Online gaming has made the world much more exciting almost everywhere except in the classroom. While we now have access to computers and even tablets that feature all kinds of educational games, teachers still use old-fashioned incentives to encourage students. Sure you can get some extra credit by spending copious amounts of time doing challenging problems, but it's not fun and more importantly, cannot be achieved by students that find the subject challenging.
Kids News - Games Articles
Earlier this year, two-year old Titus stunned the world with his basketball skills. The young Kansas tot is back and this time with two friends - Hollywood Megastars Channing Tatum and Bradley Cooper, in tow.
Playing video games on a handheld console is fun, but wouldn't it be even more so on the wall of a giant 29-story skyscraper with thousands of people joining in? That's exactly what Drexel University's Professor Frank Lee had in mind when he organized 'The Grandest Game of Pong on the Planet' to kick off Philadelphia's tech week, earlier this year.
Common Core Resources
It's 1943 and WW II is raging. To escape the Blitz, 10 yr old Wesley and 14 yr old Charles were evacuated from England. After a treacherous ocean crossing, they arrive in America and are staying with the large and rowdy Ratcliff family on their farm near Richmond, Virginia. Suffering from both culture shock and the trauma of traveling across the U-boat-infested Atlantic, the brothers search for ways to adjust to the rural South, get the hang of American slang, and deal with being cut off from their parents. Author L. M. Elliott brings to light this meticulously-researched story of World War II on U.S. soil.
For Grades 5-9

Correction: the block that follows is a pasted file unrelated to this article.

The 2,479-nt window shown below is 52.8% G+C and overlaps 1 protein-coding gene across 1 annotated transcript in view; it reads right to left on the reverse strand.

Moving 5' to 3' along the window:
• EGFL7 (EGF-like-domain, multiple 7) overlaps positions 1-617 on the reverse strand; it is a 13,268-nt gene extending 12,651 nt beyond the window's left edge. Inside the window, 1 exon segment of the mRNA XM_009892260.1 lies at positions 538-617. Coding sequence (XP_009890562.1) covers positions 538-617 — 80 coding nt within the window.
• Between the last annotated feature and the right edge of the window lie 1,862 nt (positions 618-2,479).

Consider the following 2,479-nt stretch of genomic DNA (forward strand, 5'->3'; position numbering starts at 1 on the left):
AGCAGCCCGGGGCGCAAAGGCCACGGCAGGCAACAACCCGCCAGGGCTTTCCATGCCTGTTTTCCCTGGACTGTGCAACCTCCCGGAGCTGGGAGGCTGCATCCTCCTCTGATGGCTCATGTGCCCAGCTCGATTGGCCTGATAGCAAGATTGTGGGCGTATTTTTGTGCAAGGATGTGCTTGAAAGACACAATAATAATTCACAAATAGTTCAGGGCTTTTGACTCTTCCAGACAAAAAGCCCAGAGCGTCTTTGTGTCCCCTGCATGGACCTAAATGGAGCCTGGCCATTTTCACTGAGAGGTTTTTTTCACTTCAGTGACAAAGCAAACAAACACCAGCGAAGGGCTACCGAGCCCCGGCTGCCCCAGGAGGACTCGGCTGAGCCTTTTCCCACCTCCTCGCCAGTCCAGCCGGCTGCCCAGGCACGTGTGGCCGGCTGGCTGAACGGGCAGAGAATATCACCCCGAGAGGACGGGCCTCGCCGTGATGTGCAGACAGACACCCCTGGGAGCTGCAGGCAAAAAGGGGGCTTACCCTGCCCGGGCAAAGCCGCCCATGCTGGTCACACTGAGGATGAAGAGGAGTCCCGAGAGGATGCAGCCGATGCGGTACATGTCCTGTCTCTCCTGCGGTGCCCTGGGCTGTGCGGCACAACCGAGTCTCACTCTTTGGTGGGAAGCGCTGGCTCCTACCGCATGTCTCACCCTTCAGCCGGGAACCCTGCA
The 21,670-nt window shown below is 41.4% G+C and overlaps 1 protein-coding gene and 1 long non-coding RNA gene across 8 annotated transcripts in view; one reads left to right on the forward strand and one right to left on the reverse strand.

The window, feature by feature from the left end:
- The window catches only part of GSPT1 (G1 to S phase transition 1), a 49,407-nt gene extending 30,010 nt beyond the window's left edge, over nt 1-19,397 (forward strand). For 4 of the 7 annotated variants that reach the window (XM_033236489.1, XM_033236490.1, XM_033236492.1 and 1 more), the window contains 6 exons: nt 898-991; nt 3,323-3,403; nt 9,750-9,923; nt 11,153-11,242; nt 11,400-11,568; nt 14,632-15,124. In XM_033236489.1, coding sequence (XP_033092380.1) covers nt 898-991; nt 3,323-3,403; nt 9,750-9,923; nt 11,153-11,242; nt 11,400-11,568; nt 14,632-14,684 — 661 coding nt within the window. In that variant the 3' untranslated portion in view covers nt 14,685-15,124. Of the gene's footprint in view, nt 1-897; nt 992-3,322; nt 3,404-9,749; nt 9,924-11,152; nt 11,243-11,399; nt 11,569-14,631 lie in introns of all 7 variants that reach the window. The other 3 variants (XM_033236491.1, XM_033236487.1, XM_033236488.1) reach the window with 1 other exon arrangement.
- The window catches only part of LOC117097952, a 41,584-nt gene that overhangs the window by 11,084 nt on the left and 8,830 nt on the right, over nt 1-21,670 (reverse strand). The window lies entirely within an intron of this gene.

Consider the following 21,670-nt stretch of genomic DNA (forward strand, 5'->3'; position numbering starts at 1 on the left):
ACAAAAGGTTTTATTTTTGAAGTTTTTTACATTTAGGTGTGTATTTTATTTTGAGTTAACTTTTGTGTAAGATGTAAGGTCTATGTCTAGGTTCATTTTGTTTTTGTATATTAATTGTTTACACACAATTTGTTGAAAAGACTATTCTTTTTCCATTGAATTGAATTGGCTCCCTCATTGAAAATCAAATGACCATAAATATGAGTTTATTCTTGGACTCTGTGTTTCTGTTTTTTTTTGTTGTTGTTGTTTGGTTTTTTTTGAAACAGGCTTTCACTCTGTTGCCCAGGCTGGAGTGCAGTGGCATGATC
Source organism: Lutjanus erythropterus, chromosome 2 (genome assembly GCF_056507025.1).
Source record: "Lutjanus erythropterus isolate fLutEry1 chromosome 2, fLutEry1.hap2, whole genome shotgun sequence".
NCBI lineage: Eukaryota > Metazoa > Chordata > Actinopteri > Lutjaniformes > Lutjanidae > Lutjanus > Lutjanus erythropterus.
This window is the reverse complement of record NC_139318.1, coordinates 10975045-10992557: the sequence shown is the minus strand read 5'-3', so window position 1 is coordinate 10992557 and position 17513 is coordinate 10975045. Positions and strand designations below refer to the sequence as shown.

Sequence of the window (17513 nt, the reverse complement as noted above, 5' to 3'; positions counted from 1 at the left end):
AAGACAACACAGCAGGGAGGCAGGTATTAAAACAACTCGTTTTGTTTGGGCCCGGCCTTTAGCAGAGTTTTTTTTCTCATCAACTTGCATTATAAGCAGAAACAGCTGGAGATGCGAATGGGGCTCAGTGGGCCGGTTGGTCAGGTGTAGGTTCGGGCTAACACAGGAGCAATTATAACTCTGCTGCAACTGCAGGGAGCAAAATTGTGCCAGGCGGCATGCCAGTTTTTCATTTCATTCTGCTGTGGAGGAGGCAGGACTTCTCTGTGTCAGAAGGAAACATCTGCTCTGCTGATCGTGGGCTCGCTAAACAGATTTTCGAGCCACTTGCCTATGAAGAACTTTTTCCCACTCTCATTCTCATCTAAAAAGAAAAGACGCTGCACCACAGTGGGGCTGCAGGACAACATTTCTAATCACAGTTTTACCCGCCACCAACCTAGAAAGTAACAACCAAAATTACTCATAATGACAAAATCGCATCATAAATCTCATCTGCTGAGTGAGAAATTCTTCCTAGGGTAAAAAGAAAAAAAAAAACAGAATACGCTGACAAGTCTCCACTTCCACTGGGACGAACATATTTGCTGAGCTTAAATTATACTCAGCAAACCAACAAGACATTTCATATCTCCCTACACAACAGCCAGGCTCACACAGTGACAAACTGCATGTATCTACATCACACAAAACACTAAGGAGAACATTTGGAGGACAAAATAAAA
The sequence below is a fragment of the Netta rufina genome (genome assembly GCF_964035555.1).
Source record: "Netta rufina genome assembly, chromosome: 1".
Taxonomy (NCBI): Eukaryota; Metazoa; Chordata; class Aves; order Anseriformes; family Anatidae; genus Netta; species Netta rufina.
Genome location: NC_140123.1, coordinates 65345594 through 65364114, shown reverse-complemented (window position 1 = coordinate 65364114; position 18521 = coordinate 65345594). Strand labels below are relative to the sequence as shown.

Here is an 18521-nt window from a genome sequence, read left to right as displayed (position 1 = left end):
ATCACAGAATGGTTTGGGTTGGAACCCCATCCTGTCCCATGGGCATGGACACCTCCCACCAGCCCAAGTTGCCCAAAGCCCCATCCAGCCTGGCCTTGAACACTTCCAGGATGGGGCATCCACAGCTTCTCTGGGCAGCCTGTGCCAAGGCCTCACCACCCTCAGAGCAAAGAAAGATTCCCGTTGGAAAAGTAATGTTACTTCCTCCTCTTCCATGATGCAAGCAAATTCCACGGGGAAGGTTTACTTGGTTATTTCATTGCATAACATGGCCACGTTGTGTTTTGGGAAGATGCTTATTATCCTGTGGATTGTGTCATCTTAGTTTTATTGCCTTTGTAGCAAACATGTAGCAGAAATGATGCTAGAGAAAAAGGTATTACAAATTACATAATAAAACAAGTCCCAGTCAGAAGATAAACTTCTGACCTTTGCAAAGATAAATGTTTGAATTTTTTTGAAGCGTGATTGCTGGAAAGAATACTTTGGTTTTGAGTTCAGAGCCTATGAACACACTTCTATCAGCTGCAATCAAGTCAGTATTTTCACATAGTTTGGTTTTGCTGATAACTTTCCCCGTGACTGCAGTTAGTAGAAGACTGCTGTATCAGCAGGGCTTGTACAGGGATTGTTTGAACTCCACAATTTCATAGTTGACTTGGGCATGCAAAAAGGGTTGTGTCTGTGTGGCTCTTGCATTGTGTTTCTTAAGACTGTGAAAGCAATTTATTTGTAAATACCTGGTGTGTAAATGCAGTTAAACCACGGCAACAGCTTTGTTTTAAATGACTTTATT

The fact that kids love to play games is obvious. But do they love them enough to be convinced to not only eat, but also, enjoy 'yucky' vegetables like carrots, broccoli, tomatoes and even . . . green pepper? That is what Takayuki Kosaka, an assistant Professor at Japan's Kanagawa Institute for Technology is hoping to achieve with a new gaming console that he calls Food Practice Shooter!
In summer of 2011, nine-year old Caine Monroy was twiddling his thumbs at his father's auto parts shop in Los Angeles, wondering what to do over the long summer break, when he suddenly hit upon a brilliant idea - Why not build a gaming arcade?
If you are a board game aficionado, chances are that you are familiar with America's oldest board game - Game of Life, which as the name indicates mimics our lives starting from when we are young all the way to retirement. Now, the remote Yoron island in Japan is transforming itself into a full-size version of the board game - One where fans can participate and experience their entire lives in about seven weeks.
While many companies have attempted to create gesture controlled devices, there are as intuitive as Leap Motion, which uses actions that come naturally to computer users effectively, putting the control right at their fingertips!
Though toys and video games have undergone numerous exciting innovations, the same cannot be said about outdoor playgrounds. Sure there is the occasional fun slide or web, but they are all more or less homogeneous - a few swings, a sand box, a monkey bar or two etc. etc. Where is, the imagination and innovation? Now, two Scandinavian designers finally seem to have seen the light.
Paying $16,000 USD for any kind of sword sounds a little high - But for one that doesn't even exist? That has to be a first. Apparently, that is exactly what an avid Chinese gamer recently forked out. Even more amazing? The virtual sword is part of a brand new video game that has not even been released yet.